As a writer, I am often baffled by the language that I love. I read once that English was hands down the most difficult language to master. I believe it.
There is no egg in eggplant or ham in hamburger. There is neither pine nor apple in pineapple. English muffins aren’t English, and both French fries and Chinese chop suey are strictly American. Quick sand works slowly, boxing rings are square, and a guinea pig is neither a pig nor from Guinea.
Bad enough, but sometimes when I’m bored I try to figure out why writers write but fingers don’t fing, grocers don’t groce, and hammers don’t ham. And if the plural of tooth is teeth, then the plural of booth should be beeth. And since the plural of goose is geese, by rights the plural of moose should be meese.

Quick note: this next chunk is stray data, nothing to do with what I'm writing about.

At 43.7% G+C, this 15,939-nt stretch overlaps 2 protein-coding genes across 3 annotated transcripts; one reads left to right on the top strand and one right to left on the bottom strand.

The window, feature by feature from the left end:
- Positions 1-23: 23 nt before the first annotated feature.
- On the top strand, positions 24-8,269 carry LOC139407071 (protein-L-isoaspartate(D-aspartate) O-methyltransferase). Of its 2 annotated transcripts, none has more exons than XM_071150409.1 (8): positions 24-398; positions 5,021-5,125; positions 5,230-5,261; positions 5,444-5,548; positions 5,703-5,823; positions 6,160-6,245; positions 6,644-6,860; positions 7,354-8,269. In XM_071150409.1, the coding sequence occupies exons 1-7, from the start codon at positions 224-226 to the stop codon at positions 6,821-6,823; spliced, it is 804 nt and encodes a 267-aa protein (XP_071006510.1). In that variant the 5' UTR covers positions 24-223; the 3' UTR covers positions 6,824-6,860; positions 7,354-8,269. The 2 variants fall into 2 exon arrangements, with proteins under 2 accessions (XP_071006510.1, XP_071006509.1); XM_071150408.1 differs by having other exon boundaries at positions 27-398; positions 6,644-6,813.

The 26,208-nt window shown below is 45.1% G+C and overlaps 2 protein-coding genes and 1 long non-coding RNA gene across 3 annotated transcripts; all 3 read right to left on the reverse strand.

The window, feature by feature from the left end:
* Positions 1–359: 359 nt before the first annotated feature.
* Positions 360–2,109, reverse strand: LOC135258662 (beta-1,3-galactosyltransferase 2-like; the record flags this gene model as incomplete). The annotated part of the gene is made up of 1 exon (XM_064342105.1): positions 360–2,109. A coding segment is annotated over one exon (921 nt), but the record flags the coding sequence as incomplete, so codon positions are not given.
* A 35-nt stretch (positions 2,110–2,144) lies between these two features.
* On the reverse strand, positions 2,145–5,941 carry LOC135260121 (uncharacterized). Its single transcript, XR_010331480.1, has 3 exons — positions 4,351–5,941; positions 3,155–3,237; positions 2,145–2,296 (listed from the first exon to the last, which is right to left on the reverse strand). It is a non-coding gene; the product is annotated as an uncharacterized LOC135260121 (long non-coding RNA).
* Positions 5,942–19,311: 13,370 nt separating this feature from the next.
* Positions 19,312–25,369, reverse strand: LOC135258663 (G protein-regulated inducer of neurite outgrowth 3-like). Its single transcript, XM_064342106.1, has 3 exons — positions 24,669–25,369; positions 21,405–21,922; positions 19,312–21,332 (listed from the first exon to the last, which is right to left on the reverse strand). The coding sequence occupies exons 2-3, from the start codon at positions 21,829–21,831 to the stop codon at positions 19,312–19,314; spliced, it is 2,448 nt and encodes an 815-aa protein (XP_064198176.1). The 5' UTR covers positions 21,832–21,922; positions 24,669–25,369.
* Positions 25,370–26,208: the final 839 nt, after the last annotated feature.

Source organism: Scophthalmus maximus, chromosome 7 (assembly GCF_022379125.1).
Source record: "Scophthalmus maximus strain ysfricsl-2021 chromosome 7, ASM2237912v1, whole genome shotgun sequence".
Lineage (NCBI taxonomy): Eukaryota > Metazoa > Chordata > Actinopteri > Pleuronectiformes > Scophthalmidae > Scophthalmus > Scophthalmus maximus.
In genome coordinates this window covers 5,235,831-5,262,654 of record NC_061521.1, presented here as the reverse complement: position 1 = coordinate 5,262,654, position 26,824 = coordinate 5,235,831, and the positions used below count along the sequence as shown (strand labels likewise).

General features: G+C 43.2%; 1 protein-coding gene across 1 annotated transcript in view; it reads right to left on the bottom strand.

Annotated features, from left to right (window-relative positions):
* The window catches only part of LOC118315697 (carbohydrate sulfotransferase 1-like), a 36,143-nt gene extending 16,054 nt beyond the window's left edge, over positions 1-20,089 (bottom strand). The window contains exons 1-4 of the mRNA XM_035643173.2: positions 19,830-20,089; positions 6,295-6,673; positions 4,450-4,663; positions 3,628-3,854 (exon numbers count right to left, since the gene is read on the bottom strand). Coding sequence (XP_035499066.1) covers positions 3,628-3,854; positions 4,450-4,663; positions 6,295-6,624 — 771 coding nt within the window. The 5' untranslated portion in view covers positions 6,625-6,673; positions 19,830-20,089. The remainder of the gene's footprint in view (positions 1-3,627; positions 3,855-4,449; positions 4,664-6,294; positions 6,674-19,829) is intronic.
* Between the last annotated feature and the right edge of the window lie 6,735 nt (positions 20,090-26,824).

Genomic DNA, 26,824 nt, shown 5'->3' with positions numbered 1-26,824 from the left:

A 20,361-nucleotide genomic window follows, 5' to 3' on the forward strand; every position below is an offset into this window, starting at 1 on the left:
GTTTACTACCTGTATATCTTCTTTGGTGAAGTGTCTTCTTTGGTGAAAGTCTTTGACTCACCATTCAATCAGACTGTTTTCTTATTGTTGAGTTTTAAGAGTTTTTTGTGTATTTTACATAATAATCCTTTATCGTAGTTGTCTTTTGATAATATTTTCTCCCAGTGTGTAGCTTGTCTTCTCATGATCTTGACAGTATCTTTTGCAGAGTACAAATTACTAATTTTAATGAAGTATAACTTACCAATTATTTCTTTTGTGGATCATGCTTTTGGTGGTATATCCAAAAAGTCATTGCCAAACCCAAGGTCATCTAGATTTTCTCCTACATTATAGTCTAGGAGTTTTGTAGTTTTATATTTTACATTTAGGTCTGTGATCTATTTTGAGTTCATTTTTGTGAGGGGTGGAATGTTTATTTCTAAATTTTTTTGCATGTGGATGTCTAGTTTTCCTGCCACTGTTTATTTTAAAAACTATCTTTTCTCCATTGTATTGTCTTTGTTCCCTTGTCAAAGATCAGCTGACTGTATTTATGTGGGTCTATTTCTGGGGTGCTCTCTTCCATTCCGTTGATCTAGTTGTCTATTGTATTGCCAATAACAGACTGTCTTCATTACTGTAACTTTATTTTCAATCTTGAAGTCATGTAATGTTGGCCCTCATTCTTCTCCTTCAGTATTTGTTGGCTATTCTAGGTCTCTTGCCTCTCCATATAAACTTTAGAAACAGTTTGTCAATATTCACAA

I’ve also noticed that people drive on a parkway and park on a driveway. And, oh yeah, why do slim chance and fat chance mean the same thing?
Now, consider the word “up,” which probably has more meanings than any other word in the English language.
After all, we wake “up” in the morning, bring “up” a topic in a meeting and depend on the secretary to write “up” the minutes. We call “up” our friends, brighten “up” a room, clean “up” the kitchen, lock “up” the house and fix “up” the old car. It clouds “up” and rains, and then, by golly, it clears “up.” All of which helps me work “up” an appetite and think “up” excuses for stirring “up” trouble in my column. And if you look “up” the word in the dictionary you’ll find at least 30 definitions for “up.” I could go on, but, for now, I think I’ll just wrap it “up.”